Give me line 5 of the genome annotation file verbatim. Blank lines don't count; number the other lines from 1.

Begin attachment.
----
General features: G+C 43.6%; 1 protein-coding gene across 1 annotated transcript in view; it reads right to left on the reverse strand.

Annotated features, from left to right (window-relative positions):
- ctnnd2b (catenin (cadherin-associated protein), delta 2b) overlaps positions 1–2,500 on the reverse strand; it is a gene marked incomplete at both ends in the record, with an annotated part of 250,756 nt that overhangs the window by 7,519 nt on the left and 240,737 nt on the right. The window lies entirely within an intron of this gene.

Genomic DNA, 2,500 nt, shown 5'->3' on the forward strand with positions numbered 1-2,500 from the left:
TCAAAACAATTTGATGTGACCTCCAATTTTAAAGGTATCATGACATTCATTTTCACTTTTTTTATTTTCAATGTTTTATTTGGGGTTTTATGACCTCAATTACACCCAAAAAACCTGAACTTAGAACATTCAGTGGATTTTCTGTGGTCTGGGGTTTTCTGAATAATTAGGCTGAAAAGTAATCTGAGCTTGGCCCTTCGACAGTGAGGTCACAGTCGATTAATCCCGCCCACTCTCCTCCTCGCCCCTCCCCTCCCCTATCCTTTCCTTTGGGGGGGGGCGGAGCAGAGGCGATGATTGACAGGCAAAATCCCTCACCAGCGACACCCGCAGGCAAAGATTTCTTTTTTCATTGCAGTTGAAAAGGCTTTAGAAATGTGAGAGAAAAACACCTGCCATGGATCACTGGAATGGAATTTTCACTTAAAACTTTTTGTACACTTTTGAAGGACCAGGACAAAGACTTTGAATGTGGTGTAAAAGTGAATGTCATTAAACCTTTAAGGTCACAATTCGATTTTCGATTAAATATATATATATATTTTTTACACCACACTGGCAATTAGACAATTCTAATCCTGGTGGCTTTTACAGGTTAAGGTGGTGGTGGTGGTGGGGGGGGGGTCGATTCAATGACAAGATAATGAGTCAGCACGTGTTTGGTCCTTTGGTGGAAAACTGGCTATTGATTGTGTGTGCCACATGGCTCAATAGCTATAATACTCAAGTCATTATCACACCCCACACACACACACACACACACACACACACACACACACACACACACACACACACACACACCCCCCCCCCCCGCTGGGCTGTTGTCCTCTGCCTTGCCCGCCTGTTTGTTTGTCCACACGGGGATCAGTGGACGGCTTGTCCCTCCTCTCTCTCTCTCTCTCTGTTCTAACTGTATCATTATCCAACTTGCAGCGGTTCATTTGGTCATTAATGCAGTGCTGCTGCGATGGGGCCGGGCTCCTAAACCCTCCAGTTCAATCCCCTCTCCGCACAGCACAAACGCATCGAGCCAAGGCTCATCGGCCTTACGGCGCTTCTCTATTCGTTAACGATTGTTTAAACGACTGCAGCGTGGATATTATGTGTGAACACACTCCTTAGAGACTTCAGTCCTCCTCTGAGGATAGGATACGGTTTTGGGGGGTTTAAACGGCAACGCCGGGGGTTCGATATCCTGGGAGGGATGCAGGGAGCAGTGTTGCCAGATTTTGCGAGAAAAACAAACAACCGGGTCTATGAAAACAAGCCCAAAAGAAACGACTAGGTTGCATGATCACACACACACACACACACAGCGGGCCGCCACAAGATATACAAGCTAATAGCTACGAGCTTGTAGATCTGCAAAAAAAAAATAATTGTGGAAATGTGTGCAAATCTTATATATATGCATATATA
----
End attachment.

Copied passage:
TCAAAACAATTTGATGTGACCTCCAATTTTAAAGGTATCATGACATTCATTTTCACTTTTTTTATTTTCAATGTTTTATTTGGGGTTTTATGACCTCAATTACACCCAAAAAACCTGAACTTAGAACATTCAGTGGATTTTCTGTGGTCTGGGGTTTTCTGAATAATTAGGCTGAAAAGTAATCTGAGCTTGGCCCTTCGACAGTGAGGTCACAGTCGATTAATCCCGCCCACTCTCCTCCTCGCCCCTCCCCTCCCCTATCCTTTCCTTTGGGGGGGGGCGGAGCAGAGGCGATGATTGACAGGCAAAATCCCTCACCAGCGACACCCGCAGGCAAAGATTTCTTTTTTCATTGCAGTTGAAAAGGCTTTAGAAATGTGAGAGAAAAACACCTGCCATGGATCACTGGAATGGAATTTTCACTTAAAACTTTTTGTACACTTTTGAAGGACCAGGACAAAGACTTTGAATGTGGTGTAAAAGTGAATGTCATTAAACCTTTAAGGTCACAATTCGATTTTCGATTAAATATATATATATATTTTTTACACCACACTGGCAATTAGACAATTCTAATCCTGGTGGCTTTTACAGGTTAAGGTGGTGGTGGTGGTGGGGGGGGGGTCGATTCAATGACAAGATAATGAGTCAGCACGTGTTTGGTCCTTTGGTGGAAAACTGGCTATTGATTGTGTGTGCCACATGGCTCAATAGCTATAATACTCAAGTCATTATCACACCCCACACACACACACACACACACACACACACACACACACACACACACACACACACACACACCCCCCCCCCCCGCTGGGCTGTTGTCCTCTGCCTTGCCCGCCTGTTTGTTTGTCCACACGGGGATCAGTGGACGGCTTGTCCCTCCTCTCTCTCTCTCTCTCTGTTCTAACTGTATCATTATCCAACTTGCAGCGGTTCATTTGGTCATTAATGCAGTGCTGCTGCGATGGGGCCGGGCTCCTAAACCCTCCAGTTCAATCCCCTCTCCGCACAGCACAAACGCATCGAGCCAAGGCTCATCGGCCTTACGGCGCTTCTCTATTCGTTAACGATTGTTTAAACGACTGCAGCGTGGATATTATGTGTGAACACACTCCTTAGAGACTTCAGTCCTCCTCTGAGGATAGGATACGGTTTTGGGGGGTTTAAACGGCAACGCCGGGGGTTCGATATCCTGGGAGGGATGCAGGGAGCAGTGTTGCCAGATTTTGCGAGAAAAACAAACAACCGGGTCTATGAAAACAAGCCCAAAAGAAACGACTAGGTTGCATGATCACACACACACACACACACAGCGGGCCGCCACAAGATATACAAGCTAATAGCTACGAGCTTGTAGATCTGCAAAAAAAAAATAATTGTGGAAATGTGTGCAAATCTTATATATATGCATATATA